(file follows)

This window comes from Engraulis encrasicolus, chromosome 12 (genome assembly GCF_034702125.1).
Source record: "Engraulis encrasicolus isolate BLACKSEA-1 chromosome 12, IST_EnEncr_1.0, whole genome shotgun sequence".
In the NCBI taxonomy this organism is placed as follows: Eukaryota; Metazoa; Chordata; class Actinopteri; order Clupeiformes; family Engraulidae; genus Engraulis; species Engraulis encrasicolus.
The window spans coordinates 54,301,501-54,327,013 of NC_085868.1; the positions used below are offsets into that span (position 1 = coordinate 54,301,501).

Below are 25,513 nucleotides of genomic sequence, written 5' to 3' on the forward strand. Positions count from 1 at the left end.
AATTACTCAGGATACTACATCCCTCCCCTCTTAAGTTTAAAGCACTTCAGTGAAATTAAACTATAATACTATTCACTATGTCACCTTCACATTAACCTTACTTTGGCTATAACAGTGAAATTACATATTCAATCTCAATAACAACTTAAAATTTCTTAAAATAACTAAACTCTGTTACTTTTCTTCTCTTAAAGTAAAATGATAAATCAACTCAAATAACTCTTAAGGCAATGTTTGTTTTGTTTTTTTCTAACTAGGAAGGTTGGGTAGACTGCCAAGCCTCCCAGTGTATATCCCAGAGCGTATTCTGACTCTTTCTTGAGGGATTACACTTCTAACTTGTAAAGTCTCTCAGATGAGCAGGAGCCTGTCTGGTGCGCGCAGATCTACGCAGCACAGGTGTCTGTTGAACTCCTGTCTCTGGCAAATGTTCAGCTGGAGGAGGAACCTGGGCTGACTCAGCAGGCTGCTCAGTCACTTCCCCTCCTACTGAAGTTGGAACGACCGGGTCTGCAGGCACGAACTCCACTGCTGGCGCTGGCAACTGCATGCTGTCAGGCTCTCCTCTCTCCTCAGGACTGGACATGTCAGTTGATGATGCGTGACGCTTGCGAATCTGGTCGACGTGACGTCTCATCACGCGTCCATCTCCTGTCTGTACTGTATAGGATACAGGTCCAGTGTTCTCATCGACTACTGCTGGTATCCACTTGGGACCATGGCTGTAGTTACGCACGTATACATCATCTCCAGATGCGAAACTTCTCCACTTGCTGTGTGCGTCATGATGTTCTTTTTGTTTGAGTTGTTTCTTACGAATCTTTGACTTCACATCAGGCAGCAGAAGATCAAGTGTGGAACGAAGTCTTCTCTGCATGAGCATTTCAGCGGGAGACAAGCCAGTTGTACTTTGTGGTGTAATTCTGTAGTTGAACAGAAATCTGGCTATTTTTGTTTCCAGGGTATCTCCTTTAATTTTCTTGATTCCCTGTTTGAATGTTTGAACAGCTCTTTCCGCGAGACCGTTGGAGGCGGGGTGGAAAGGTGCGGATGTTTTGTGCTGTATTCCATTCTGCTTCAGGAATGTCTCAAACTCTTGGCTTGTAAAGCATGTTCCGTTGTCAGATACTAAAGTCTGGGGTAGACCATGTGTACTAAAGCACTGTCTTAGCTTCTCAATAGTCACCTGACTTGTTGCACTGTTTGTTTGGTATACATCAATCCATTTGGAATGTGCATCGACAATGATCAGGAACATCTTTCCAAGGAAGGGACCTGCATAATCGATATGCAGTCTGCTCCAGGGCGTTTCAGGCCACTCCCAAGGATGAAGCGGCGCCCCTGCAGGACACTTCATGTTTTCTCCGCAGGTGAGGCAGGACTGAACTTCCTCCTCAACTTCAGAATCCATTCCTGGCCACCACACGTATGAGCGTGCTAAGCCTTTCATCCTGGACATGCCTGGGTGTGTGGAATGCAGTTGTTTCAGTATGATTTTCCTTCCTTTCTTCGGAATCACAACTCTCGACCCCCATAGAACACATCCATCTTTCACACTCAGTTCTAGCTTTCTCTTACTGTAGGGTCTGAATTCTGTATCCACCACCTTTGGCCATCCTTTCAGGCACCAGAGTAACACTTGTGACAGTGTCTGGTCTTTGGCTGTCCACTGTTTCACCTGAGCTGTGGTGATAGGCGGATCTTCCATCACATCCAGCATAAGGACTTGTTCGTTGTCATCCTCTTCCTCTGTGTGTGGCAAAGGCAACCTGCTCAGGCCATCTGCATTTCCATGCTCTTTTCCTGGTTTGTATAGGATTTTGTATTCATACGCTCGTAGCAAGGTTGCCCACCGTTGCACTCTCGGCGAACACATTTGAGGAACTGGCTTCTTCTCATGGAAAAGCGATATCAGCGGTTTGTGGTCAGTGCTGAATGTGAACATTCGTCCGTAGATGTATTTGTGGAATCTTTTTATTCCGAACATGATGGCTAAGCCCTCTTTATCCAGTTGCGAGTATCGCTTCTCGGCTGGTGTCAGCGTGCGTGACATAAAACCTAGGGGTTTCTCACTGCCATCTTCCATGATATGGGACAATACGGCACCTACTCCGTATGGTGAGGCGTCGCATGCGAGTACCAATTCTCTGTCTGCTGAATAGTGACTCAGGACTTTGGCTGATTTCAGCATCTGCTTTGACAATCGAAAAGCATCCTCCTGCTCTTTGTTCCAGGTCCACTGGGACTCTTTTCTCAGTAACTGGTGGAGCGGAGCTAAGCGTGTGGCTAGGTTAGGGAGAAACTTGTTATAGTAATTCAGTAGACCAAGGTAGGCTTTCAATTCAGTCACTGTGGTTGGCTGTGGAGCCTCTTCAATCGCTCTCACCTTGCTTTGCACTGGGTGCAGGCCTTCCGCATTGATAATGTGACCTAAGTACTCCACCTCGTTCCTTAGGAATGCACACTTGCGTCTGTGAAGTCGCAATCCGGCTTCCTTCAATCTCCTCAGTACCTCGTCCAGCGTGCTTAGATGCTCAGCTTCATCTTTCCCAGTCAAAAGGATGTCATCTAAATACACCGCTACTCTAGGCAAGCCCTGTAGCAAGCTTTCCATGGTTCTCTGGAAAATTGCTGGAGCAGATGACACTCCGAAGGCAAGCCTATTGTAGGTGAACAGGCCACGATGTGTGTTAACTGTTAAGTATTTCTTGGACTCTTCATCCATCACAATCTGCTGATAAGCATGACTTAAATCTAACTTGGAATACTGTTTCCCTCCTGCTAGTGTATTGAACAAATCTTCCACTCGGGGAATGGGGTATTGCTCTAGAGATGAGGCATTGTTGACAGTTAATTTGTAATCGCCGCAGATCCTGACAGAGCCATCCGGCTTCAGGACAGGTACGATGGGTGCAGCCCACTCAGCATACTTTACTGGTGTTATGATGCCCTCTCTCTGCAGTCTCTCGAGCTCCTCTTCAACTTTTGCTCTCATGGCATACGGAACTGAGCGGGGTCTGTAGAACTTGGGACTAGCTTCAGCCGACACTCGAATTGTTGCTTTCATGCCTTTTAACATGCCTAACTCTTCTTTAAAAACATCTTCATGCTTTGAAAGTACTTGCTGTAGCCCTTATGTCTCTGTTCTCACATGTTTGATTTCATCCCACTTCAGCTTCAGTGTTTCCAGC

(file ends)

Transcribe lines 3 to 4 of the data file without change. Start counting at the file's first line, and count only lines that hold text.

In the NCBI taxonomy this organism is placed as follows: Eukaryota; Metazoa; Chordata; class Actinopteri; order Clupeiformes; family Engraulidae; genus Engraulis; species Engraulis encrasicolus.
The window spans coordinates 54,301,501-54,327,013 of NC_085868.1; the positions used below are offsets into that span (position 1 = coordinate 54,301,501).